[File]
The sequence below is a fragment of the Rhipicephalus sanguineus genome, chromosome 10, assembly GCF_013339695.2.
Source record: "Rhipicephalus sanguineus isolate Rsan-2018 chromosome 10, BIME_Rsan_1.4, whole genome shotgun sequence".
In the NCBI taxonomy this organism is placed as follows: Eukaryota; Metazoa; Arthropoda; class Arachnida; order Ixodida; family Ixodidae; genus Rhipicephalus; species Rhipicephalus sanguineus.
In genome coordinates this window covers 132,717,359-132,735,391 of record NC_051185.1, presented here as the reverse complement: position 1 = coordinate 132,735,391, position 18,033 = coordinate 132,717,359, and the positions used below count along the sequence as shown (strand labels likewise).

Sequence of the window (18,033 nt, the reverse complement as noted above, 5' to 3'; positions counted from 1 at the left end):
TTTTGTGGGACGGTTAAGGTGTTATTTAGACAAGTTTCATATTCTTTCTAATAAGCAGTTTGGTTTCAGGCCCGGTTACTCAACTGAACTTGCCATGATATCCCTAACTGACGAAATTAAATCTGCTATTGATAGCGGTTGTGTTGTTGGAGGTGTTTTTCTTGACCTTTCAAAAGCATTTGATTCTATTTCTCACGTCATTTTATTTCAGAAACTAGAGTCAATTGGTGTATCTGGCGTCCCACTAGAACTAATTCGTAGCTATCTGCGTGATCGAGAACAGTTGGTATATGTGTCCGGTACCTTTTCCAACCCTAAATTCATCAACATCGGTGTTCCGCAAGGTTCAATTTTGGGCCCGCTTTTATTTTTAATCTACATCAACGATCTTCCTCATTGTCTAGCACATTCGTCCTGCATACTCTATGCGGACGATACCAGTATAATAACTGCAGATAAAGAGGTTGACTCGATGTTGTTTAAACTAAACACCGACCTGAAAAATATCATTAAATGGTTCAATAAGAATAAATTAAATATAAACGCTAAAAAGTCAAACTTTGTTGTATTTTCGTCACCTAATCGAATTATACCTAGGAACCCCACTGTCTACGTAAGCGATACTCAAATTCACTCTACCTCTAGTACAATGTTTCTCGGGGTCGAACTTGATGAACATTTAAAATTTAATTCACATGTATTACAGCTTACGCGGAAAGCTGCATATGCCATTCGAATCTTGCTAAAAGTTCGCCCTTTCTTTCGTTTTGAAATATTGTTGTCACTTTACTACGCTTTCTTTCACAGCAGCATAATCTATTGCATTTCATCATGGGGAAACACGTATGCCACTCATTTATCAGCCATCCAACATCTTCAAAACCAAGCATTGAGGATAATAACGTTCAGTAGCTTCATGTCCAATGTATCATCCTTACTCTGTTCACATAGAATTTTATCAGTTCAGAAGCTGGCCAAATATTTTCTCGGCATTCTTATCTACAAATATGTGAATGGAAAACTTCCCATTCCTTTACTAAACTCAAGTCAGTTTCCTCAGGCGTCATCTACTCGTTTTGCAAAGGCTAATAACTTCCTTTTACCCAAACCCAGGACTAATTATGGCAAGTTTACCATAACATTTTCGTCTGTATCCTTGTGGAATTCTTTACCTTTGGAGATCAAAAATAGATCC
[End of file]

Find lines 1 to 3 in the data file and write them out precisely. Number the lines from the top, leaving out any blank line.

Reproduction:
The sequence below is a fragment of the Rhipicephalus sanguineus genome, chromosome 10, assembly GCF_013339695.2.
Source record: "Rhipicephalus sanguineus isolate Rsan-2018 chromosome 10, BIME_Rsan_1.4, whole genome shotgun sequence".
In the NCBI taxonomy this organism is placed as follows: Eukaryota; Metazoa; Arthropoda; class Arachnida; order Ixodida; family Ixodidae; genus Rhipicephalus; species Rhipicephalus sanguineus.